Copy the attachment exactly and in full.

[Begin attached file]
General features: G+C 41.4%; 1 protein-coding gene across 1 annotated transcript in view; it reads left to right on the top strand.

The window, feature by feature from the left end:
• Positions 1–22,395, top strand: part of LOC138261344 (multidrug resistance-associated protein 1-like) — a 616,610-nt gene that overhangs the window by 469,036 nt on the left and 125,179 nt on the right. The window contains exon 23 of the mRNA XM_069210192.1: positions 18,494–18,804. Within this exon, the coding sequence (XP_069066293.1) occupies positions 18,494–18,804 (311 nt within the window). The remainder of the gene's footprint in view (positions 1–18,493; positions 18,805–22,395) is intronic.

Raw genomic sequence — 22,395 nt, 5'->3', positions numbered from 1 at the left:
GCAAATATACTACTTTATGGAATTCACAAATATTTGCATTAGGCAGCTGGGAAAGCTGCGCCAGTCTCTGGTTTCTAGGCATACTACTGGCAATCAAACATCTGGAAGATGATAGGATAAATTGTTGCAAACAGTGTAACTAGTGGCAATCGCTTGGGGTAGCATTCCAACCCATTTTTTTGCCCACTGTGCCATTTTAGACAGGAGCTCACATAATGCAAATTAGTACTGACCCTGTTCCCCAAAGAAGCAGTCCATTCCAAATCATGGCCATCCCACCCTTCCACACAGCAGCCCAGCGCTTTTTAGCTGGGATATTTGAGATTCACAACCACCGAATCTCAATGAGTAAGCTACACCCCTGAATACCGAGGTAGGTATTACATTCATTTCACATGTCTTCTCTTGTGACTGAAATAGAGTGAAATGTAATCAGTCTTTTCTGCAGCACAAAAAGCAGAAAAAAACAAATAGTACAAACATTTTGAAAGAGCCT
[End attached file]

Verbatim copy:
General features: G+C 41.4%; 1 protein-coding gene across 1 annotated transcript in view; it reads left to right on the top strand.

The window, feature by feature from the left end:
• Positions 1–22,395, top strand: part of LOC138261344 (multidrug resistance-associated protein 1-like) — a 616,610-nt gene that overhangs the window by 469,036 nt on the left and 125,179 nt on the right. The window contains exon 23 of the mRNA XM_069210192.1: positions 18,494–18,804. Within this exon, the coding sequence (XP_069066293.1) occupies positions 18,494–18,804 (311 nt within the window). The remainder of the gene's footprint in view (positions 1–18,493; positions 18,805–22,395) is intronic.

Raw genomic sequence — 22,395 nt, 5'->3', positions numbered from 1 at the left:
GCAAATATACTACTTTATGGAATTCACAAATATTTGCATTAGGCAGCTGGGAAAGCTGCGCCAGTCTCTGGTTTCTAGGCATACTACTGGCAATCAAACATCTGGAAGATGATAGGATAAATTGTTGCAAACAGTGTAACTAGTGGCAATCGCTTGGGGTAGCATTCCAACCCATTTTTTTGCCCACTGTGCCATTTTAGACAGGAGCTCACATAATGCAAATTAGTACTGACCCTGTTCCCCAAAGAAGCAGTCCATTCCAAATCATGGCCATCCCACCCTTCCACACAGCAGCCCAGCGCTTTTTAGCTGGGATATTTGAGATTCACAACCACCGAATCTCAATGAGTAAGCTACACCCCTGAATACCGAGGTAGGTATTACATTCATTTCACATGTCTTCTCTTGTGACTGAAATAGAGTGAAATGTAATCAGTCTTTTCTGCAGCACAAAAAGCAGAAAAAAACAAATAGTACAAACATTTTGAAAGAGCCT